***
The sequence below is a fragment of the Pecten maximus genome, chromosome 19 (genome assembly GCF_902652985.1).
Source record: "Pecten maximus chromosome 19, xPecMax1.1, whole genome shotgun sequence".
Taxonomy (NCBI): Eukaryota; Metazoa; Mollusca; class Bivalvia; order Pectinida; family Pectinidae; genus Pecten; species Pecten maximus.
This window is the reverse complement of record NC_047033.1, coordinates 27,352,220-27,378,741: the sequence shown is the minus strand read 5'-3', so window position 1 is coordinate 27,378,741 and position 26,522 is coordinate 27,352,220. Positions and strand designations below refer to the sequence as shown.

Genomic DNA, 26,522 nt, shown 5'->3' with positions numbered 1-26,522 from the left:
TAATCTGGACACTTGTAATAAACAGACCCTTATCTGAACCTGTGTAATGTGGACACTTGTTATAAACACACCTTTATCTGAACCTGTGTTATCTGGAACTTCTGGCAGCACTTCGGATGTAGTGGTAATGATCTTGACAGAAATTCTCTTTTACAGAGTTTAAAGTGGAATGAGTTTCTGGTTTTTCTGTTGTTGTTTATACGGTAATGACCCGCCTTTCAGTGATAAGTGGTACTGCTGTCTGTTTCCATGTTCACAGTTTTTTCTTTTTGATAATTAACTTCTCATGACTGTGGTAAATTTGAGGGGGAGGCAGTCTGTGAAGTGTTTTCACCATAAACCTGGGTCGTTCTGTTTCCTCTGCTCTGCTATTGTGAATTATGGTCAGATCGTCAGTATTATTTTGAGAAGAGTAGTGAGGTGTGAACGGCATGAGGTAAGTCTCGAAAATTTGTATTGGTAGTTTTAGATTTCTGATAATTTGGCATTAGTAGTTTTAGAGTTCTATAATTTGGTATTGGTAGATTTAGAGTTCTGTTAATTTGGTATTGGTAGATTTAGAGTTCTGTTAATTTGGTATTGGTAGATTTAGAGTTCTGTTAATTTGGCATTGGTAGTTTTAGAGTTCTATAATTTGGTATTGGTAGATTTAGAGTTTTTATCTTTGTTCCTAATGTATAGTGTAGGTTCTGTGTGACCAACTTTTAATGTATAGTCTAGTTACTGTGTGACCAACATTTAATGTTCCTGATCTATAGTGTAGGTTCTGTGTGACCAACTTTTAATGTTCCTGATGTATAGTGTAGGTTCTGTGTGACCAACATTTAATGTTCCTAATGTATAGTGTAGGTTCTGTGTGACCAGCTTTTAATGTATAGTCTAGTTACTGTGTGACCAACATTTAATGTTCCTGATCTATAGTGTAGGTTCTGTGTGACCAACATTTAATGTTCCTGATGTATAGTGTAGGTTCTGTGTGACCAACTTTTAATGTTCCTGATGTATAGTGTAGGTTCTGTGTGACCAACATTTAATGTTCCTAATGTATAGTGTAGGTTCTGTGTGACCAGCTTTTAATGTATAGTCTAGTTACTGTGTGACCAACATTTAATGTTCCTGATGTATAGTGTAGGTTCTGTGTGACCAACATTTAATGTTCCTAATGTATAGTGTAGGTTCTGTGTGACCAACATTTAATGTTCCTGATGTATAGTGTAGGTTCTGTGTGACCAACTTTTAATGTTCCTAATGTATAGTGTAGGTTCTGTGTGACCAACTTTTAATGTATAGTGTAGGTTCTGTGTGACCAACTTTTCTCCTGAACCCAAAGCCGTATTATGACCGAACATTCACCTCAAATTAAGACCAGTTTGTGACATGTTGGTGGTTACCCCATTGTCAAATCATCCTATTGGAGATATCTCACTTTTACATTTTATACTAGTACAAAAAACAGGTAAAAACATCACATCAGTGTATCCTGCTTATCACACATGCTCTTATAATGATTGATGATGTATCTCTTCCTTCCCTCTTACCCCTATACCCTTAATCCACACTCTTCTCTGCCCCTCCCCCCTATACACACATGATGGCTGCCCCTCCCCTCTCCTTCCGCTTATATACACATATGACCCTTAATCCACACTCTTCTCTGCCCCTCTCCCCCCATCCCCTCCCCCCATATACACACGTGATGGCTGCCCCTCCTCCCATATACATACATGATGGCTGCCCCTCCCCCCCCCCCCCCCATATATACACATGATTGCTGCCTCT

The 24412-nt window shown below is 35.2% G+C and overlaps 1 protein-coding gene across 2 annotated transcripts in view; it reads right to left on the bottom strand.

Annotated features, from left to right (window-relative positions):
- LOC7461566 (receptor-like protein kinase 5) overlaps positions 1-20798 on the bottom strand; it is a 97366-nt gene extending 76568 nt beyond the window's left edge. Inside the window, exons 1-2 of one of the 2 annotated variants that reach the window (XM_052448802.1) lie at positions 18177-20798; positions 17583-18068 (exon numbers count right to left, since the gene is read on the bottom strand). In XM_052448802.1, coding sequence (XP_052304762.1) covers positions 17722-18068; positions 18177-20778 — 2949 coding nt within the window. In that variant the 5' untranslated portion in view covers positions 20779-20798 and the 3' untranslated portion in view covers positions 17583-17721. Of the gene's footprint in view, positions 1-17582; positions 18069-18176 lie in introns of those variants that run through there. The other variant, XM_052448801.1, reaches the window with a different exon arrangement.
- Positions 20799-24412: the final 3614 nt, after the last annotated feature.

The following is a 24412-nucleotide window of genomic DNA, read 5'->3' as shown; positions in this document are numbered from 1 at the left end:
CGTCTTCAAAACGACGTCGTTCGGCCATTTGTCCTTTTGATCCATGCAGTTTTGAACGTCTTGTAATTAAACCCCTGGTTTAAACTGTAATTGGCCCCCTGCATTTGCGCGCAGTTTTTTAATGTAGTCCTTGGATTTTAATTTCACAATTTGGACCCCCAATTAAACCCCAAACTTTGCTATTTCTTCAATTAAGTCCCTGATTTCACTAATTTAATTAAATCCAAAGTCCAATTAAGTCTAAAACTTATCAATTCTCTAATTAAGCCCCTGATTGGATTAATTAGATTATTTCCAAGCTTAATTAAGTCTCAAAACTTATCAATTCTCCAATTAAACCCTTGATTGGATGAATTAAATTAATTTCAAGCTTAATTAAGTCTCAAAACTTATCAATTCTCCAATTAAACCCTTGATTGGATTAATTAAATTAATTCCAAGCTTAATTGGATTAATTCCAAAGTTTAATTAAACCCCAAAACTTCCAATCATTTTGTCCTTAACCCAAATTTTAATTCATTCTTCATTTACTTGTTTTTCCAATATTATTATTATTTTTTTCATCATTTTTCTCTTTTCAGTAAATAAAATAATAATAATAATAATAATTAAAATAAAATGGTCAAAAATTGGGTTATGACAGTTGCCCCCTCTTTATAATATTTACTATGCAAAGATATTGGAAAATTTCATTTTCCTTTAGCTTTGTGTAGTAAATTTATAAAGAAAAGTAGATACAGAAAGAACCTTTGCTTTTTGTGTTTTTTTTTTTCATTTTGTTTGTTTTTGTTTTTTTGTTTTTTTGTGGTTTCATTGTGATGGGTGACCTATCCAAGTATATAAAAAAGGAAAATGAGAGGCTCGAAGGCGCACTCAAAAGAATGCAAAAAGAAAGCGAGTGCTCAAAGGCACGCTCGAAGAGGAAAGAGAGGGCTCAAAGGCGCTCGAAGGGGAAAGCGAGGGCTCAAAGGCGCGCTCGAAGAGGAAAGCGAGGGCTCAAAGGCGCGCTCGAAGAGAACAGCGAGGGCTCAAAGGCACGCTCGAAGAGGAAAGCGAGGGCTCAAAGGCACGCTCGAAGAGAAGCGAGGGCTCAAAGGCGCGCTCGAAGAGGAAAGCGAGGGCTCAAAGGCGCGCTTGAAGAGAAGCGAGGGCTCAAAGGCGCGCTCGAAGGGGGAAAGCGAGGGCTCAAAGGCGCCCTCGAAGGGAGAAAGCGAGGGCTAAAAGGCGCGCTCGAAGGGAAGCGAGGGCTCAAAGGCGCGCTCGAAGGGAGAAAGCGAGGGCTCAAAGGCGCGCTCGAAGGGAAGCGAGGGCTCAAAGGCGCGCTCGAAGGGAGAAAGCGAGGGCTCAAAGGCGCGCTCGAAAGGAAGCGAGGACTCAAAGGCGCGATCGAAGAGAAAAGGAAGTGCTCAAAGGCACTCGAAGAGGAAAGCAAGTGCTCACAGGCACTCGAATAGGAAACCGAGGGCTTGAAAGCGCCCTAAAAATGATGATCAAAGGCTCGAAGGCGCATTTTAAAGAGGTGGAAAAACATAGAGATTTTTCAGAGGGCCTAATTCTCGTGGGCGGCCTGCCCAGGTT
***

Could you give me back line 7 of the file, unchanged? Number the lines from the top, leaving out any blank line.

The 24412-nt window shown below is 35.2% G+C and overlaps 1 protein-coding gene across 2 annotated transcripts in view; it reads right to left on the bottom strand.